Chances are that if you work in a technology environment, you’ve heard the term design thinking. But what does this actually mean, and how can you use it to your advantage?
Design thinking offers a systematic framework to facilitate ideation around new products, services and experiences. As businesses are faced with increasing pressures to innovate and solve complex problems, it provides a way to collaborate across teams and ensure solutions are fundamentally centered around user needs.
Many companies have turned towards cultivating this user-centric mindset to spur growth and innovation. These days, it’s not enough to just build new products to stay ahead of the competition. Innovation must start by understanding how customers think. And this understanding needs to be supported by a human-centered strategy across the organization.
Some of today’s best known brands understand the importance of this approach. According to a study done by the Design Management Institute in 2014, design-centric companies outperformed the S&P 500 companies over the last decade by 219%. Apple, Coca-Cola, IBM, Nike and Procter & Gamble all fall into the category of design-centric companies in that their very culture, processes and structure prioritize a user-centric perspective in all aspects of the business.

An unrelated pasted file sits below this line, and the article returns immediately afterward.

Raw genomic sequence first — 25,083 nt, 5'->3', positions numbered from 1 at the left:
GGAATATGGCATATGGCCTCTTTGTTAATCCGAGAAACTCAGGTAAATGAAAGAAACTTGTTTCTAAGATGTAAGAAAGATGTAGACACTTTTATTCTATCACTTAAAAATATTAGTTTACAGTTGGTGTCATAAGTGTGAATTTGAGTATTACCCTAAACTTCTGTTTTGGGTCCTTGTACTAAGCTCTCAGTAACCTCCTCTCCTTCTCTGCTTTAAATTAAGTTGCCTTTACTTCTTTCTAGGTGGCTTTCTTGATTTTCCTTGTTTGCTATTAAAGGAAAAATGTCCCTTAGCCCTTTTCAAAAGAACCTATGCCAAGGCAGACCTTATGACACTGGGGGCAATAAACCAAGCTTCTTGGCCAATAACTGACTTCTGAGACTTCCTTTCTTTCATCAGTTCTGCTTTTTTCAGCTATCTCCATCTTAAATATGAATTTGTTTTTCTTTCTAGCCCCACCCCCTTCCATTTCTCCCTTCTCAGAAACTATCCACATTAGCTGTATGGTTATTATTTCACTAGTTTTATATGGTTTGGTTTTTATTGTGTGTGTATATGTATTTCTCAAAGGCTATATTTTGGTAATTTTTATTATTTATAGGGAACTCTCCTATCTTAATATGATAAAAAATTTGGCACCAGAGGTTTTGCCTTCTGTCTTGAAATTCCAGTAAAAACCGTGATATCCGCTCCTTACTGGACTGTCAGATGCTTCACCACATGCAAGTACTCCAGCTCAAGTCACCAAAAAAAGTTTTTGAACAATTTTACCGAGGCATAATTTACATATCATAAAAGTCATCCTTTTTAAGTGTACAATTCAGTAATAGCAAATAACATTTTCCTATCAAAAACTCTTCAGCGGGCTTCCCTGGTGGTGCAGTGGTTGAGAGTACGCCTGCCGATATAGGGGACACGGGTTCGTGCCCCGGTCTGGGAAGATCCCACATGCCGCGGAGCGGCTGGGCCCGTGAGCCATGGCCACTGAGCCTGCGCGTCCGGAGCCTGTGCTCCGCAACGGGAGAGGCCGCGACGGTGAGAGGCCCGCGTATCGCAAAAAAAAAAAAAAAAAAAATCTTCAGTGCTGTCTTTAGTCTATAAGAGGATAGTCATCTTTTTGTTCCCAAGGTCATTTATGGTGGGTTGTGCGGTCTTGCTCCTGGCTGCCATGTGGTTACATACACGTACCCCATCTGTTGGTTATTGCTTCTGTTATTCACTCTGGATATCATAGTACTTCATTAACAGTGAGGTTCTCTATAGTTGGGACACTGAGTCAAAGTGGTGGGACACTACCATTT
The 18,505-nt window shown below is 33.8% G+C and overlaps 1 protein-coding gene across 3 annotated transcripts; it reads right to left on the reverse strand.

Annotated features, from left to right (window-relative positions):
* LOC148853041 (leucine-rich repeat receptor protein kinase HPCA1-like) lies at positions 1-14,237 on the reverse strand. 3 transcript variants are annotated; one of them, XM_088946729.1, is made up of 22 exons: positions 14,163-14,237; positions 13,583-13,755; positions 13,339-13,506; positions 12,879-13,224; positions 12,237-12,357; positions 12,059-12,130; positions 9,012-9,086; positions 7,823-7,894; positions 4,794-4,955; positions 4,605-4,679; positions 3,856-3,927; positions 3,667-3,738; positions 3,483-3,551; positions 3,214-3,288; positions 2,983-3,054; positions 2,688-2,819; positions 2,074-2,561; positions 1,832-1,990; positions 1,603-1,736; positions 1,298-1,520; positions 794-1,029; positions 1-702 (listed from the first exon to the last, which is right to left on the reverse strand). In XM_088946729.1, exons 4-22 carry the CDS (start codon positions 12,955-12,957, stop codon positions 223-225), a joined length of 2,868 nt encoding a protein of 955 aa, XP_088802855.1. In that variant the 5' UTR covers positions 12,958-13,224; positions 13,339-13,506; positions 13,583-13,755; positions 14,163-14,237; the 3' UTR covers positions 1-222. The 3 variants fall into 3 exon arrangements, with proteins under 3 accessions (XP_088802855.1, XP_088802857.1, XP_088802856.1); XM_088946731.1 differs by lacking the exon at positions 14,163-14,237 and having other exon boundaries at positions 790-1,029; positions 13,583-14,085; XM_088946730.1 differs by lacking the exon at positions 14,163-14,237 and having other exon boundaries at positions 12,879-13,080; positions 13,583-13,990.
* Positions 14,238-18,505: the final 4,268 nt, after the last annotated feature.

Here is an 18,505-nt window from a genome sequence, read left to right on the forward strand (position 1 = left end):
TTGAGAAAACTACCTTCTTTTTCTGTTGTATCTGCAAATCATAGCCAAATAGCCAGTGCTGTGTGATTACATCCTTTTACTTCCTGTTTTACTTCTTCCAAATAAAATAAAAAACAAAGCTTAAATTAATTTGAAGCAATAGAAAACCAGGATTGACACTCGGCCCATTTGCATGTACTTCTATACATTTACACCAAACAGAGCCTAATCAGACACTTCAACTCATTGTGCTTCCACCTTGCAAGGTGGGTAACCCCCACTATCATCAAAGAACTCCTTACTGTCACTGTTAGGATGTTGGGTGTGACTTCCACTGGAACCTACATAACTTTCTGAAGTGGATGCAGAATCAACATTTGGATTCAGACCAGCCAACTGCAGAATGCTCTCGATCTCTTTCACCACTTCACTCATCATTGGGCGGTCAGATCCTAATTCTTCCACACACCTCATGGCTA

So how does design thinking contribute to effective innovation? Let’s have a look at the principles underlying the method and the steps involved.
Design Thinking Principles and Process
At its core, the method integrates tried and true principles of effective design and pulls from many techniques that have evolved over time. From architects to scientists and urban planners, solution designers have experimented with different ways of arriving at creative outcomes for decades. These processes were honed and repurposed for a wider audience, finally emerging in the business realm as Design Thinking.
The process typically follows 5 key phases: Empathize, Define, Ideate, Prototype and Test.
- Empathize. This phase is all about understanding the problems and challenges faced by the user. By putting yourself in the seat of the customer, you can get a better grasp on what areas may need to be addressed.
- Define. Reframe and refocus on the problem to be solved. In this stage, you are defining which of the problems you uncovered from empathizing that you will focus on solving.
- Ideate. With an understanding of the user concerns and definition around which problem to solve, it’s time to brainstorm potential solutions. This typically involves time for both divergent thought to generate options for potential solutions, and convergent thought, where you then work to hone in on the best possible solutions.
- Prototype. Build a prototype to test the proposed solution. Seeing the ideas come to life through a prototype will begin to provide a sense of whether your solution is feasible or not.
- Test. Once you have a prototype it’s time to gather feedback from users and refine it. With feedback in mind, work to improve the solution and adjust the prototype if necessary.
In essence, design thinking provides a means for organizations to innovate well. Using solid principles for effective design, teams co-create new solutions that directly respond to user needs. You don’t have to be a designer to do design thinking. By empathizing, focusing, brainstorming, building and testing, anyone can generate solutions for complex business problems and improve the organization’s competitive advantage.
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